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ONTOZRY® (cenobamate)▼ receives Marketing Authorisation in Great Britain for the treatment of focal-onset seizures in adults with uncontrolled epilepsy

ONTOZRY® (cenobamate) receives Marketing Authorisation in Great Britain
 for the treatment
of focal-onset seizures in adults with uncontrolled epilepsy


Marketing authorisation of cenobamate offers a new option for adults with epilepsy whose focal seizures are not adequately controlled with at least two other treatments


London, 15th June 2021 – Angelini Pharma announced today that Arvelle Therapeutics Netherlands has been granted the national marketing authorisation (MA) in Great Britain by the Medicines and Healthcare Products Regulatory Agency (MHRA) for ONTOZRY® (cenobamate) for the adjunctive treatment of focal-onset seizures with or without secondary generalisation in adult patients with epilepsy who have not been adequately controlled despite treatment with at least two anti-epileptic medicinal products.[1]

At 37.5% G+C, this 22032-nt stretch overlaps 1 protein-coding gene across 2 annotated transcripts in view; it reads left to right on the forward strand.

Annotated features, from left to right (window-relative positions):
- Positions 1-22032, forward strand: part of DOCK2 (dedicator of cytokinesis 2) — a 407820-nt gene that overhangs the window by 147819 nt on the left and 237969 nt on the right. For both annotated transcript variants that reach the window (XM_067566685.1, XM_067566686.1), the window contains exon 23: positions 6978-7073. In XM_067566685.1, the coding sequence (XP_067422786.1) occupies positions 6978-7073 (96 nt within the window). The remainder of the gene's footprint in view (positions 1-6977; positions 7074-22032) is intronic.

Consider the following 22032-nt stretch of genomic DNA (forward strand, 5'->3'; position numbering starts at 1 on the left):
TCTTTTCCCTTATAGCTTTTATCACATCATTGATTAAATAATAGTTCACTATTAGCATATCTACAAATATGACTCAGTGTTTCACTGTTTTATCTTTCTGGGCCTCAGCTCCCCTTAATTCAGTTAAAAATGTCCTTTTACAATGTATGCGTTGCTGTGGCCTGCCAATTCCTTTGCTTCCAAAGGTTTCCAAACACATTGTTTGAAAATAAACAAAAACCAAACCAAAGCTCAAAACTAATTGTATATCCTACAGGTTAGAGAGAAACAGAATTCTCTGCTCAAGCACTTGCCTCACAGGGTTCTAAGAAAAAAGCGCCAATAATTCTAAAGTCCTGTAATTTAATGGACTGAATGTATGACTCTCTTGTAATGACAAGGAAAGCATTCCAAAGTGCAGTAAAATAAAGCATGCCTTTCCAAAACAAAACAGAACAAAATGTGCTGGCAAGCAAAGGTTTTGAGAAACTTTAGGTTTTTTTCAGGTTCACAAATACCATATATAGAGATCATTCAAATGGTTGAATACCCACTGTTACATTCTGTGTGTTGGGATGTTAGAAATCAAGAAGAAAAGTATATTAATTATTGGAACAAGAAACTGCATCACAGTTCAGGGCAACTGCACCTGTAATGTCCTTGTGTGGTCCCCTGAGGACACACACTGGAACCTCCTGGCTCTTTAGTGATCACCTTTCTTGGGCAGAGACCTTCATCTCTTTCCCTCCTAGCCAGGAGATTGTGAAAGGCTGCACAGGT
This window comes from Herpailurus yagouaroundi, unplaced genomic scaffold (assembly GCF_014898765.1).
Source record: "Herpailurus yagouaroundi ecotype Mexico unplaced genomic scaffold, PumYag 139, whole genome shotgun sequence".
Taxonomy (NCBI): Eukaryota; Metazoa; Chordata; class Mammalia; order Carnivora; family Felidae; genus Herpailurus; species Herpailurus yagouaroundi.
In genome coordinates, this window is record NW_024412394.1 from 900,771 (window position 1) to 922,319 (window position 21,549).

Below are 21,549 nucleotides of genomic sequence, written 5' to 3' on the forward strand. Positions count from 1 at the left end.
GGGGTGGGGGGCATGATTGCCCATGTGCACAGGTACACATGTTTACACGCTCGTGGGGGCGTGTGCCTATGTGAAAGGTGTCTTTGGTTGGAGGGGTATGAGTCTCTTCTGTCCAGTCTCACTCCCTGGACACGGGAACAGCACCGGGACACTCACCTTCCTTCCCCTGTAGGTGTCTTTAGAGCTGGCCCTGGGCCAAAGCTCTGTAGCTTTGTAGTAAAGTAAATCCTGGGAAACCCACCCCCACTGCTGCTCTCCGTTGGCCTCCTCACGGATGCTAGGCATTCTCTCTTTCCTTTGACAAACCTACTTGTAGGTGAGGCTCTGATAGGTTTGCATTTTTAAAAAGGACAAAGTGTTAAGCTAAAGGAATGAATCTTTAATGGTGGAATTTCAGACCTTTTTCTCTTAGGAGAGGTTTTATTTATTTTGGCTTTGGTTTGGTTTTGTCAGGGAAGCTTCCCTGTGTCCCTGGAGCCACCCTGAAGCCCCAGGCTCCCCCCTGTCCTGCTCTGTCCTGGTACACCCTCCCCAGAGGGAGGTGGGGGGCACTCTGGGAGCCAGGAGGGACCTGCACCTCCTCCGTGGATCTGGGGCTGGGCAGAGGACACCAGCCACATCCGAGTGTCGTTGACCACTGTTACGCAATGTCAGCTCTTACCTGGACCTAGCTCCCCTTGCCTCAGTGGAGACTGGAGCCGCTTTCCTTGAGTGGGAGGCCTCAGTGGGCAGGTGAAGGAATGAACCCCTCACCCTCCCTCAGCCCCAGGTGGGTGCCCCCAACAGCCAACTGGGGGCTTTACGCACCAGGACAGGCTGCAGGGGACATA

The final MHRA MA for cenobamate was secured via the reliance procedure (ECRP) following approval by the European Commission (EC) which was received on 26th March 2021.[2] Authorisation in Great Britain brings eligible patients with focal-onset seizures a step closer to accessing cenobamate in England, Scotland and Wales. In Northern Ireland, cenobamate is already approved for use following marketing authorisation received by the European Commission via the Centralised Procedure.[3]  Cenobamate is also already authorised in all European Union (EU) Member States plus Iceland, Norway and Liechtenstein.[4]

Final advice on cenobamate from the National Institute for Health and Care Excellence (NICE) and the Scottish Medicine Consortium (SMC) are expected to be published later in the year and early 2022 respectively.


“The marketing authorisation of ONTOZRY® (cenobamate) in Great Britain is a welcome development for adults affected by focal-onset seizures and is a step closer to bringing a new option for this patient community and healthcare professionals” commented Stuart Mulheron, General Manager UK & Ireland, Arvelle Therapeutics. “We are committed to facilitating access for eligible patients in Great Britain and are looking ahead to supporting the NICE and SMC appraisal processes in the coming months.”